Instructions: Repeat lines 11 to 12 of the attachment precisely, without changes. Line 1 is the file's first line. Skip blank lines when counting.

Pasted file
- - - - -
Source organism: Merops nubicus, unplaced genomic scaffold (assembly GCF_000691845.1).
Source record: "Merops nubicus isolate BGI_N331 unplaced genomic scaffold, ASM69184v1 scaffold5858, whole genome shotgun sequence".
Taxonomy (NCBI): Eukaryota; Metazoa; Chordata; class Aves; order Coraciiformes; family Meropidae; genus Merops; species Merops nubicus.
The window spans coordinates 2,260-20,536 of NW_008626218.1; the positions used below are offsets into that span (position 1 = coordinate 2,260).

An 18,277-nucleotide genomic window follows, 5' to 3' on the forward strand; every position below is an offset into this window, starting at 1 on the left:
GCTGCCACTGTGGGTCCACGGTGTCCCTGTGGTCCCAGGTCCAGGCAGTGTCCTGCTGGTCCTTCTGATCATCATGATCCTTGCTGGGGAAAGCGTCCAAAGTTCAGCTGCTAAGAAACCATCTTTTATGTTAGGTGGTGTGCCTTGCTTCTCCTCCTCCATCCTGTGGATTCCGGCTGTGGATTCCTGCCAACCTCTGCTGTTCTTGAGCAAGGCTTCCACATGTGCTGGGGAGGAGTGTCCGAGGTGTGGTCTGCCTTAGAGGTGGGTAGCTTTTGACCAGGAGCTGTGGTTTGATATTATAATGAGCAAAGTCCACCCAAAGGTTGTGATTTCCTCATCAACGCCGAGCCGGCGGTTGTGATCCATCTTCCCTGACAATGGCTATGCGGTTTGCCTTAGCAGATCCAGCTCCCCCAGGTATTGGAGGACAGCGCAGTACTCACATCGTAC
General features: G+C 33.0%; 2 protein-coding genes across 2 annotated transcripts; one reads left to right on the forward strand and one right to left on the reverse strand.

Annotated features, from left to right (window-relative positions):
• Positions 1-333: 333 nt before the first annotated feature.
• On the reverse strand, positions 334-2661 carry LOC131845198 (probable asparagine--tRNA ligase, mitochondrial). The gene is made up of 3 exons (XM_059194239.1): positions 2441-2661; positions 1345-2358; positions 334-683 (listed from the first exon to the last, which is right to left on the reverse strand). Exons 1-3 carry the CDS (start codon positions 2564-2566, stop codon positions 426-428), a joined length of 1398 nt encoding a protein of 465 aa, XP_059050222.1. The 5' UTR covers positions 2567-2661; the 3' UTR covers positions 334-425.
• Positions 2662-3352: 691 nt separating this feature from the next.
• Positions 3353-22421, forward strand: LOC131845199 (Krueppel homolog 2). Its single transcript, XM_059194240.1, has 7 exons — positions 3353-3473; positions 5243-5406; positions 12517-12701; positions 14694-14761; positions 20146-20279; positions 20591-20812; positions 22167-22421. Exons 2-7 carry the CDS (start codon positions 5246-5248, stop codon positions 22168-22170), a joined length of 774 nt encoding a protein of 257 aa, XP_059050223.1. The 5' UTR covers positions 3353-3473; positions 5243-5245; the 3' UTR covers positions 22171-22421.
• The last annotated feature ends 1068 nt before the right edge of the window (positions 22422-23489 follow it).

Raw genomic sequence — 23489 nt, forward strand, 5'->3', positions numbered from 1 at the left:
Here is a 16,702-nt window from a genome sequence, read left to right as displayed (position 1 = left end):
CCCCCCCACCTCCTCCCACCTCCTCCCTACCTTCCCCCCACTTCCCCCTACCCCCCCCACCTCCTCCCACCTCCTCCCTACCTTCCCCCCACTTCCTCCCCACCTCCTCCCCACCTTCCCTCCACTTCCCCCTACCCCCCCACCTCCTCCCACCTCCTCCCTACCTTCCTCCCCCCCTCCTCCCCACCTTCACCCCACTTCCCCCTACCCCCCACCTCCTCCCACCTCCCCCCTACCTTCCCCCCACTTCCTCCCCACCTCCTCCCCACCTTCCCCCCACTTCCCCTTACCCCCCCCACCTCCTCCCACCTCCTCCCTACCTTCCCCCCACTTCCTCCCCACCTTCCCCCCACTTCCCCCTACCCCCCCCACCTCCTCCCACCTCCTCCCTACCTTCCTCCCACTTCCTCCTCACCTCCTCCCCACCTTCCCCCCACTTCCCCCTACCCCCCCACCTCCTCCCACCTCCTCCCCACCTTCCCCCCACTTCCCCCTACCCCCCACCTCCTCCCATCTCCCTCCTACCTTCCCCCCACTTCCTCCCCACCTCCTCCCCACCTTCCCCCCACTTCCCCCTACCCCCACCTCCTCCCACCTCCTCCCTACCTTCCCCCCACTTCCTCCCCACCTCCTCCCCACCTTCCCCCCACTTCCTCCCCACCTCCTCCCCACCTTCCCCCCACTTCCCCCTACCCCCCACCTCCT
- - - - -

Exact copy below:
• Positions 2662-3352: 691 nt separating this feature from the next.
• Positions 3353-22421, forward strand: LOC131845199 (Krueppel homolog 2). Its single transcript, XM_059194240.1, has 7 exons — positions 3353-3473; positions 5243-5406; positions 12517-12701; positions 14694-14761; positions 20146-20279; positions 20591-20812; positions 22167-22421. Exons 2-7 carry the CDS (start codon positions 5246-5248, stop codon positions 22168-22170), a joined length of 774 nt encoding a protein of 257 aa, XP_059050223.1. The 5' UTR covers positions 3353-3473; positions 5243-5245; the 3' UTR covers positions 22171-22421.